Employee fraud can have devastating consequences for a business and as concern over disgruntled employees committing fraud rises in 2011, employers are looking for different ways in which to combat internal fraud.
According to Johan Fourie, quality assurance services manager at Lion of Africa Insurance, current economic conditions prevailing in 2011 could have a severe and negative impact on employee morale – which is one of the main contributors to increasing incidences of employee fraud.
“Petrol price increases, the rising cost of food and the impending tolls on major transport rotes are all likely to result in higher costs of living and place serious financial strain on many South African employees. If these employees do not feel that they are being remunerated fairly they may look to fraudulent means of creating income,” he says.
A global survey conducted by Deloitte in 2010 revealed that the three most common types of company fraud were misappropriation of assets (31%), improper expenditure (22%) and procurement fraud (16%). More than half of the companies surveyed (57%) said their audit department did not perform fraud risk assessment exercises to identify the risk of fraud.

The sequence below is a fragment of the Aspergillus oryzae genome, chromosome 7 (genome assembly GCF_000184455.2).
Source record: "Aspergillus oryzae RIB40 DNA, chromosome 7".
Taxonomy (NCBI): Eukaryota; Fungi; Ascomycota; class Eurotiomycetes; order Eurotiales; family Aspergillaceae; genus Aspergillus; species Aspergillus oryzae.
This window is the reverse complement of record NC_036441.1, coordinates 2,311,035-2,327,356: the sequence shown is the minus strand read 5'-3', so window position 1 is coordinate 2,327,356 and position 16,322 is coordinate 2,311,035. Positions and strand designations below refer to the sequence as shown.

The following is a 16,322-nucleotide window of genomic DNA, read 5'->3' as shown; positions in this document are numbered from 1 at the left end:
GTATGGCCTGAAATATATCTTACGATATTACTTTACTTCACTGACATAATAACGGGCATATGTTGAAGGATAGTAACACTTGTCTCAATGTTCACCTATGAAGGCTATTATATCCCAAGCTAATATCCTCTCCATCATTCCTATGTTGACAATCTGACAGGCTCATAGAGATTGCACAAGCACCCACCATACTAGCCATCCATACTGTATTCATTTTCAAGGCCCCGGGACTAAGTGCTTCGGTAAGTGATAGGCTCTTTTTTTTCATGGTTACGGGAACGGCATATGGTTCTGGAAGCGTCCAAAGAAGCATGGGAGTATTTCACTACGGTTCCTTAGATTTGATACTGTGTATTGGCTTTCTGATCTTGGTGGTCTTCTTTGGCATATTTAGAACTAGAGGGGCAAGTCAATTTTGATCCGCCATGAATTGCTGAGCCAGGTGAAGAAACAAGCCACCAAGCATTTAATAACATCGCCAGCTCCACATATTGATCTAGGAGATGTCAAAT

Fourie warns local employers that allowing internal affairs to go unchecked could result in major financial liability for a business. It is not uncommon for fraudulent acts to run into millions especially where there is collusion amongst employees.
Fourie therefore says it is essential that companies not only protect themselves against fraud from an insurance perspective, but that they continue to focus their efforts on what happens among their own staff, as well as outside the organisation. “Companies must ensure that its employees have the knowledge and experience to identify fraudulent transactions, can act on it in time through an internal fraud line, and have effective systems at their disposal to identify fraud and deal with it in an effective manner.”
As part of learning how to identify fraudulent transactions, employees are taught to recognise discrepancies in official documents such as invoices. “With the correct training it becomes very easy to identify a fake document, simply by studying its characteristics such as font size and spacing,” says Fourie.
Some of the indicators that one should look for in terms of individuals in the organisation include high personal debt, not taking annual leave, a feeling of being underpaid, insufficient recognition in their job and a close association with suppliers.
“There is no hard and fast rule to determine whether an individual is, or is likely to, commit fraud. However, it is important to look out for any obvious signs as these can provide a way of nipping such problems in the bud at an early stage,” Fourie says.